But...

This is how we get into this mess in the first place. "We would, but...." "We should, but...." "We believe in freedom of the press, but...." It's death by a thousand buts. We wanted to say the unsayable, and draw the undrawable. We ended up feeling like we'd tried, and, due to human error on our parts and on the magazine's, failed.

We're really, really proud of this issue, and we're honored that the New Statesman gave us a chance to gather all these artists and writers together. We have the former Archbishop of Canterbury writing about why religion needs blasphemy and Stoya on porn, and Michael Sheen and Hayley Campbell and Kazuo Ishiguro and Roz Kaveney and Nick Cave and...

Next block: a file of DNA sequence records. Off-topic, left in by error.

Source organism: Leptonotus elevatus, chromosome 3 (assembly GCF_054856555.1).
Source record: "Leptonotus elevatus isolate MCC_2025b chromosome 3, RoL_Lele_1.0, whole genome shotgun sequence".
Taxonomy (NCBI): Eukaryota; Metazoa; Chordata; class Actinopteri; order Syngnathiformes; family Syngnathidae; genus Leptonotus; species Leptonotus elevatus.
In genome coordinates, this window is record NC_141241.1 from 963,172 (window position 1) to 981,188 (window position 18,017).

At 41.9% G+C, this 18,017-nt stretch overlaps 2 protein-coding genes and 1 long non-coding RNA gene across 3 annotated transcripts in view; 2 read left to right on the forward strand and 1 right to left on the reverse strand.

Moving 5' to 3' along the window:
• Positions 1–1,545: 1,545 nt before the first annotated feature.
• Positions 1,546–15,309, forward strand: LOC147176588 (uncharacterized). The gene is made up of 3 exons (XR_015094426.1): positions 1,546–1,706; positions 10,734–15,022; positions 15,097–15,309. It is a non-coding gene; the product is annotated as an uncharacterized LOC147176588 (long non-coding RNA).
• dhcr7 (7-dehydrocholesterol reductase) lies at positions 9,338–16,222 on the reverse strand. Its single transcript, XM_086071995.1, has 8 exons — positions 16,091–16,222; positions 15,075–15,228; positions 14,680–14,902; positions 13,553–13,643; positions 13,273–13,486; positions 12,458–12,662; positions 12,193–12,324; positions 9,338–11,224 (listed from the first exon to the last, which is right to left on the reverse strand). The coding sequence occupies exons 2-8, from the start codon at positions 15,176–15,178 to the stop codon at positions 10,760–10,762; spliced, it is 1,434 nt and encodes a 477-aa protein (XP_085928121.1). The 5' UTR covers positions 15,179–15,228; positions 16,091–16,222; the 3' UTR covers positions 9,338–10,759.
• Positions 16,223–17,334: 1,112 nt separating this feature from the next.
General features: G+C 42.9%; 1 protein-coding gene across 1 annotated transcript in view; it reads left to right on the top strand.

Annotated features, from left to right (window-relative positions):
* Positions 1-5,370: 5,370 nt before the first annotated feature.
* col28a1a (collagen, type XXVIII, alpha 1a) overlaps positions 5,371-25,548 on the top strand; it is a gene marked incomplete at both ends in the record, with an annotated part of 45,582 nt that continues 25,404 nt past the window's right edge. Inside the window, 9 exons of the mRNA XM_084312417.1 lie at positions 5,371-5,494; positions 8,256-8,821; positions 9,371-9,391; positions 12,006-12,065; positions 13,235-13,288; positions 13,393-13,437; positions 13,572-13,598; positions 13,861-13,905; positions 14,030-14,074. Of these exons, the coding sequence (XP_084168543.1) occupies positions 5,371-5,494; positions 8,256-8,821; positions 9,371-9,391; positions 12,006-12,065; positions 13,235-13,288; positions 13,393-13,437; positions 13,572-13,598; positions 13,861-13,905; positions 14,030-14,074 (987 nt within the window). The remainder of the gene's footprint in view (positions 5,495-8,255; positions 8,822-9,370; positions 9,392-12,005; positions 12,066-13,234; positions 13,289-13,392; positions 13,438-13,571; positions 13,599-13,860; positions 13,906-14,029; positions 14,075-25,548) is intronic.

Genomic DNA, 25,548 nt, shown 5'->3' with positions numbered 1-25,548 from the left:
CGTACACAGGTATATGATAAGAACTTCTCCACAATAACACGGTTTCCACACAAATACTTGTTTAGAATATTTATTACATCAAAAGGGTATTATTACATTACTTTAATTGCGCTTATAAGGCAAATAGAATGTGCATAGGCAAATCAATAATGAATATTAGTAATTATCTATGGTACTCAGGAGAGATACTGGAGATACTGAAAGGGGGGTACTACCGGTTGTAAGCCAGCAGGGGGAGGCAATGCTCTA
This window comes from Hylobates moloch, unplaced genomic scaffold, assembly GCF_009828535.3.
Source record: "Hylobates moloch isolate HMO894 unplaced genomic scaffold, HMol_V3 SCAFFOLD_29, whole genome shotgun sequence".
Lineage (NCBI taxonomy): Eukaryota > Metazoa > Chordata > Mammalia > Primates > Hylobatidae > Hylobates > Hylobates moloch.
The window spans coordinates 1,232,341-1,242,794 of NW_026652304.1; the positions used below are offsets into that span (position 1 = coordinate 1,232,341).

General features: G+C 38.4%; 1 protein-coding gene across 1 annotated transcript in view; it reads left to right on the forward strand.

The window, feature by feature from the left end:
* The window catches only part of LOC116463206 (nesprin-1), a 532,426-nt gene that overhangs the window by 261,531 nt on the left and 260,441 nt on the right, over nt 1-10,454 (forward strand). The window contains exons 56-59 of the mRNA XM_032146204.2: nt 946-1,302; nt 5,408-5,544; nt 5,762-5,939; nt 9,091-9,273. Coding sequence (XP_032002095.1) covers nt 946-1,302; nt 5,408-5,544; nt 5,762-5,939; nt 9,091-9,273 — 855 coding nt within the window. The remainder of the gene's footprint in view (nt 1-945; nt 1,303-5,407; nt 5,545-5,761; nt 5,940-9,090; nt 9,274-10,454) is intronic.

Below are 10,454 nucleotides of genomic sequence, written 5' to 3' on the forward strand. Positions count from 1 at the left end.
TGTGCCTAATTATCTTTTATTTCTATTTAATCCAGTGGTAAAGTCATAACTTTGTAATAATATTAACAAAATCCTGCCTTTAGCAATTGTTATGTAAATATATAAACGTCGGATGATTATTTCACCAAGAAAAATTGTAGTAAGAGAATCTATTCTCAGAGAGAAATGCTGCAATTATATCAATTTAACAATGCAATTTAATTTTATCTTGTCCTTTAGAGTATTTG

We just wish we were as proud of the cover as we were of the content.

Have a nice day.

Neil and Amanda



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4. Ursula at 85

posted by Neil Gaiman
I was thrilled to be interviewed for a documentary on Ursula K. Le Guin on BBC Radio -- who are also going to be broadcasting their adaptations of The Left Hand of Darkness and the Earthsea Trilogy. I was even more thrilled to hear the finished programme -- not because it has me in it, and David Mitchell, and Karen Joy Fowler, and lovely Naomi Alderman asking the questions and doing the talking, but because it has so much Ursula K Le Guin in it. She reads from an essay. She answers questions. She explains how you balance a writing life with having a family. She talks about gender and about writing and about humanity.